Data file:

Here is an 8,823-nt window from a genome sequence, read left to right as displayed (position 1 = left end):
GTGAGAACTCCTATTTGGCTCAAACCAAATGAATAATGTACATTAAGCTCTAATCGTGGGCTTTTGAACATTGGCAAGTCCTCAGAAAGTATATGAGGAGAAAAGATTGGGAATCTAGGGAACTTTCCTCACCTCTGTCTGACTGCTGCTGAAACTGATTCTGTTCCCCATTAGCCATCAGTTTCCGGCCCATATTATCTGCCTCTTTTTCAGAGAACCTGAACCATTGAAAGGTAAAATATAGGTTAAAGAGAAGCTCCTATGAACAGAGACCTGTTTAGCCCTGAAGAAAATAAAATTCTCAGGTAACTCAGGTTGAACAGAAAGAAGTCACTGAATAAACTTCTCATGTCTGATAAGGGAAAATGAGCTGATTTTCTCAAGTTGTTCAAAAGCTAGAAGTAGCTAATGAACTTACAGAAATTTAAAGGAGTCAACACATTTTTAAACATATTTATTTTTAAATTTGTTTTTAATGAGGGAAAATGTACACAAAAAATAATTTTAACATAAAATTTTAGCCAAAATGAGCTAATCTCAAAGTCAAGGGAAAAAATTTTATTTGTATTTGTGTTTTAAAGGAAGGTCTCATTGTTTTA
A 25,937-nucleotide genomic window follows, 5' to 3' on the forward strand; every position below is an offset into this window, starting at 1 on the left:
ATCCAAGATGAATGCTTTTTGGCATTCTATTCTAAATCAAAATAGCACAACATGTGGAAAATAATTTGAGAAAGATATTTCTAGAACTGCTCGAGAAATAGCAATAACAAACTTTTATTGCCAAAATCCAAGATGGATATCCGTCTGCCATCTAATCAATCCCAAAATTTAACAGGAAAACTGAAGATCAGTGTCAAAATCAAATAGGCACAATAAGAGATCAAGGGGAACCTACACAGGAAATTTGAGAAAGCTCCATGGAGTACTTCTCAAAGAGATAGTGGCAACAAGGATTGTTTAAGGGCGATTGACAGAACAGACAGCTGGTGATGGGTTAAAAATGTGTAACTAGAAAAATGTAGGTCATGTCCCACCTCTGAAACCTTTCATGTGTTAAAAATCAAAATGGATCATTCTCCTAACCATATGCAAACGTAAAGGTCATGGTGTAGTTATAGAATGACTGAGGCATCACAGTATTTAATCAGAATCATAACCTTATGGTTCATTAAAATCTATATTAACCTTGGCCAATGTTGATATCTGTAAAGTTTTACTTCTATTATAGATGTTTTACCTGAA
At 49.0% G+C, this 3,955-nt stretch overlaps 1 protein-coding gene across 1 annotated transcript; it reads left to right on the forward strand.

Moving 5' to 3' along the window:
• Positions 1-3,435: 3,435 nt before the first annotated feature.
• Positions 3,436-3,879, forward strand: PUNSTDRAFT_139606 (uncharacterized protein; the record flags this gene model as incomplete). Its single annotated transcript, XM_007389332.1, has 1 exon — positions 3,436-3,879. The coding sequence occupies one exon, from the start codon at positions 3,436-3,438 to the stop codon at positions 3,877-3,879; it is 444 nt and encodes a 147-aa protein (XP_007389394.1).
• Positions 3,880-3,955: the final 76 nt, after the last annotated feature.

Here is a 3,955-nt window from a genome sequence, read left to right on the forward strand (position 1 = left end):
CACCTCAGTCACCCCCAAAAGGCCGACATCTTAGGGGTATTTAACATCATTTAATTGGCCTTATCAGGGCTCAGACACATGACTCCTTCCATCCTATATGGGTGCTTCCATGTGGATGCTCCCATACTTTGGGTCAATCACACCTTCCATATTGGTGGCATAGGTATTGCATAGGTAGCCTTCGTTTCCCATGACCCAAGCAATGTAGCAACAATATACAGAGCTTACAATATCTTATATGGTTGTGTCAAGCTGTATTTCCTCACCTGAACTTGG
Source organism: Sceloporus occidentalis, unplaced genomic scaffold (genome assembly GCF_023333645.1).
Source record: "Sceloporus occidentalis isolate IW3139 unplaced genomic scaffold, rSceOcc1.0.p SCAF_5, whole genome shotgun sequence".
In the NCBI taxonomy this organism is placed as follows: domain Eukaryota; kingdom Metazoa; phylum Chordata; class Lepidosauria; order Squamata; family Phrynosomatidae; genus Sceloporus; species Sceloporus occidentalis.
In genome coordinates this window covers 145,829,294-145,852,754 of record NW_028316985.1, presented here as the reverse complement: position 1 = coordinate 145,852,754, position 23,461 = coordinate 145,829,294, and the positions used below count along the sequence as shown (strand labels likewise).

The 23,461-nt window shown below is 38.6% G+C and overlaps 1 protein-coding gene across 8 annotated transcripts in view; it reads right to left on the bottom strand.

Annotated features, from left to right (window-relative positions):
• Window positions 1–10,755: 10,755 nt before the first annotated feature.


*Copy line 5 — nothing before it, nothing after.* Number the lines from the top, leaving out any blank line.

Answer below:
At 49.0% G+C, this 3,955-nt stretch overlaps 1 protein-coding gene across 1 annotated transcript; it reads left to right on the forward strand.